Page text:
This week on the 20 Minute Fitness podcast we’re experimenting with a new format: a book review discussed between Martin and another Team Shape member, Nick. They talk about an extremely fascinating book, The Hungry Brain, which explains the foundation behind our neurological & physiological responses to food cues.
They will discuss the evolutionary reasoning behind overeating, the role genetics plays in our tendency to gain weight, and some useful steps that you can take to counteract unhealthy eating behaviors. Don’t miss this episode!
Three Things You’ll Learn
1) The Basis of Our Neurological Intrinsic Food Reward Calculation
The book starts by explaining the Optimal Foraging Theory (OFT), which basically says that animals have been crafted by natural selection to gather food from their environment as efficiently as possible. Additionally, the value of a food item = calories gained – calories expanded, which basically means that we always aim to achieve the highest reward/risk ratio.
This made complete sense in older hunter and gatherer civilizations where the food environment was scares. However, our brain still works the same way in today’s society. We still follow a reward/risk approach, whereby after your brain registers that you’re hungry it will go through a subconscious bidding process and likely choose the easiest but highest reward options. Which are mostly not the healthiest options.
Press play to hear more about the evolutionary explanation of why we tend to choose fast food over home cooked healthy options!
2) The Biological Responses
On top of our evolutionary building blocks, our brain also reinforces these high reward/risk choices. Every time you eat something that tastes good and is low effort, your brain releases dopamine. Then, next time you’re hungry, your brain is going to automatically bring up this option again. This results in an automatic bias against unhealthy choices.
Engaging in healthy activities, like exercising can also release dopamine. However, these are more “long term” gains that you have to think about more consciously. Whereas for instance eating junk food results in immediate gratification, which makes it more a more powerful impact over your brain.
Listen on to learn more about out biological responses to food and how our food preferences come about!
3) Genetics & Obesity
Unfortunately, it is true: genetics play 70% role in how easily you gain weight. The book talks about an interesting study that supports this claim, where a group of 40 identical twins and a group of 61 fraternal twins were on the same diet for a certain time period. The identical twins gained about the same amount of weight and and at same parts of their bodies. However, there was a variance in weight gain, between fraternal twins and across the pairs.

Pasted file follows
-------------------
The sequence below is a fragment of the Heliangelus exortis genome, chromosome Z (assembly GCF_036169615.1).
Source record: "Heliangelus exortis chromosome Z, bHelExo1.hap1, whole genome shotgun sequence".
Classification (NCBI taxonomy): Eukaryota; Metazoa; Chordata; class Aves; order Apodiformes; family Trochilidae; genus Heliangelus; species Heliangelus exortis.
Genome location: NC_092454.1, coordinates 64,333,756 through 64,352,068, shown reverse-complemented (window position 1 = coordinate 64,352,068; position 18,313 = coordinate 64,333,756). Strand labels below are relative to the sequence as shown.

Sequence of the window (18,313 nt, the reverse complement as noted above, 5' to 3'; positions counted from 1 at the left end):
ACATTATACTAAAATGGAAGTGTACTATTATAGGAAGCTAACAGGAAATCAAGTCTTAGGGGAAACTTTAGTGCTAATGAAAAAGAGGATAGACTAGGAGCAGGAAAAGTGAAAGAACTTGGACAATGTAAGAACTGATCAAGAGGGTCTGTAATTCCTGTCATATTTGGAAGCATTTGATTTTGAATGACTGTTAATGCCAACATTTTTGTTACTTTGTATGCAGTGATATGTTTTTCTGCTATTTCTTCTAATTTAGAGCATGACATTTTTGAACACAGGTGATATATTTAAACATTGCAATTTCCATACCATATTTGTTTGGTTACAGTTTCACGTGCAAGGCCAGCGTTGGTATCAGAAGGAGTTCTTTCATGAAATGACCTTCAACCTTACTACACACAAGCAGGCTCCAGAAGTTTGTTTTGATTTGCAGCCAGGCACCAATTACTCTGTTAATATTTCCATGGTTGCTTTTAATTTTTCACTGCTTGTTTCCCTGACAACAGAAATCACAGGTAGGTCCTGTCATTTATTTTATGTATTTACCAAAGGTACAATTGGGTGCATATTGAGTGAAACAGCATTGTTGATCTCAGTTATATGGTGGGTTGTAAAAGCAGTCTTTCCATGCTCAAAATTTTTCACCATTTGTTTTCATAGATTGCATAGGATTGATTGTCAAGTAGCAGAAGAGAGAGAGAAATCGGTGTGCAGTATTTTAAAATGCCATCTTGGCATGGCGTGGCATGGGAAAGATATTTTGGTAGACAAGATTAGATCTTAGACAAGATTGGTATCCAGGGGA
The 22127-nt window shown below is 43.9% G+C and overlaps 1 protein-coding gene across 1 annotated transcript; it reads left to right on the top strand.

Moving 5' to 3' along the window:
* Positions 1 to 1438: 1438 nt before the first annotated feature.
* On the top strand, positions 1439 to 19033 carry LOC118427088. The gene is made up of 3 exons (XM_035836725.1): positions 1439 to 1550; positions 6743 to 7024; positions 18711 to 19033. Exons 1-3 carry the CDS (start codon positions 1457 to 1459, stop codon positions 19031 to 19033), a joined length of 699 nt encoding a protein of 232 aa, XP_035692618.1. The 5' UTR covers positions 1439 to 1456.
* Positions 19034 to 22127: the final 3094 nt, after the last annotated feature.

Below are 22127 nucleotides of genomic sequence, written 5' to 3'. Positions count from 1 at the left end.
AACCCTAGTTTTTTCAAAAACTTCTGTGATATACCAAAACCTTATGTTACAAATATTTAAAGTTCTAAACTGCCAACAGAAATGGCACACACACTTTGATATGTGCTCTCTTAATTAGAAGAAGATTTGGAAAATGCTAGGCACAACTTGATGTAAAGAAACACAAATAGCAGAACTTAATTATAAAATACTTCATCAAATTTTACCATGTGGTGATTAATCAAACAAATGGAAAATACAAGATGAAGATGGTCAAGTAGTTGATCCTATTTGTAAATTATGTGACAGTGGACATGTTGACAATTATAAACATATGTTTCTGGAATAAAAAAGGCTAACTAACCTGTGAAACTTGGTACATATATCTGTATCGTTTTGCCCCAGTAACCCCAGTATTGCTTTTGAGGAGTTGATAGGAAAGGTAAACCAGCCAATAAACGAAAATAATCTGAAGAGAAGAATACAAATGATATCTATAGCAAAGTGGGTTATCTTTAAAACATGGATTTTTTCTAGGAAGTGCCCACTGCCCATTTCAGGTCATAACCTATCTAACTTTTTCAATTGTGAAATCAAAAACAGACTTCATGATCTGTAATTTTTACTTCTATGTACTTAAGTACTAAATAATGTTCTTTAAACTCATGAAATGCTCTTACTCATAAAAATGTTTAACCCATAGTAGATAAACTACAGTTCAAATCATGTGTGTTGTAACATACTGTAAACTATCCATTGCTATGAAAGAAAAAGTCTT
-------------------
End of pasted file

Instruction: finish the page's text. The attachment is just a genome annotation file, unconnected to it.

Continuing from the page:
There is varying degrees in terms of how much you’re genetically predisposed to become obese and this is influenced by several factors. Firstly, it’s influenced by your ability to turn consumed energy into storage. It also depends on your resistance to overeating. Lastly, how you handle temptation.
Tune in to this week’s episode to hear the 6 steps you can take to have a slimmer lifestyle even if you’re not genetically blessed!
Further Resources: Studies Discussed
- The mouse dopamine box study p45: once per second: I. B. Witten*,* E. E. Steinberg, S. Y. Lee, T. J. Davidson, K. A. Zalocusky, M. Brodsky, et al., “Recombinase-Driver Rat Lines: Tools, Techniques, and Optogenetic Application to Dopamine-Mediated Reinforcement,” Neuron 72, no.5 (December 8, 2011): 721-33
- The rat starch injection study p48 upper small intestine: K. Ackroff, Y.-M. Yiin, A.Scalfani, “Post-Oral Infusion Sites That Support Glucose-Conditioned Flavor Preferences in Rats,” Physiology and Behavior 99, no.3 (March 3, 2010): 402-11
- John De Castro study on overeating highly palatable foods p58 foods they like: M. R. Yeomans, “Palatability and the Micro-structure of Feeding in Humans: The Appetizer Effect,” Appetite 27, no. 2 (October 1996): 119-33
- Bland liquid food diet study p58 E.M. Bobroff and H. R. Kissileff, “Effects of Changes in Palatability on Food Intake and the Cumulative Food Intake Curve of Man,” Appetite 7, no.1 (March 1986): 85-96. potato diet study p/61 maintain his weight: C. Voigt, “20 Potatoes a Day,” http://www.20potatoesaday.com/. *rapid weight loss: “*EAT MORE TATERS!” 2012, http://www.marksdailyapple.com/forum/thread67137.html.
- Buffet effect study p63 large variety of foods: B. J. Rolls, P. M. van Duijvenvoorde, and E. A. Rowe, “Variety in the Diet Enhances Intake in a Meal and Contributes to the Development of Obesity,” Physiology and Behavior 31, no. 1 (July 1983): 21-27
- Twin study p171/172 notions about obesity: M. Borjeson, “The Aetiology of Obesity in Children. A Study of 101 Twin Pairs,” Acta Paediatrica 65, n0.3 (May 1, 1976): 279-87.
- Sleep study p177 one of two groups: M.-P. St-Onge, A. L. Roberts, J. Chen, M. Kelleman, M. O’Keeffe, A. RoyChoudhury, et al., “Short Sleep Duration Increases Energy Intakes but Does Not Change Energy Expenditure in Normal-Weight Individuals,” American Journal of Clinical Nutrition 94, no. 2 (August 2011): 410-16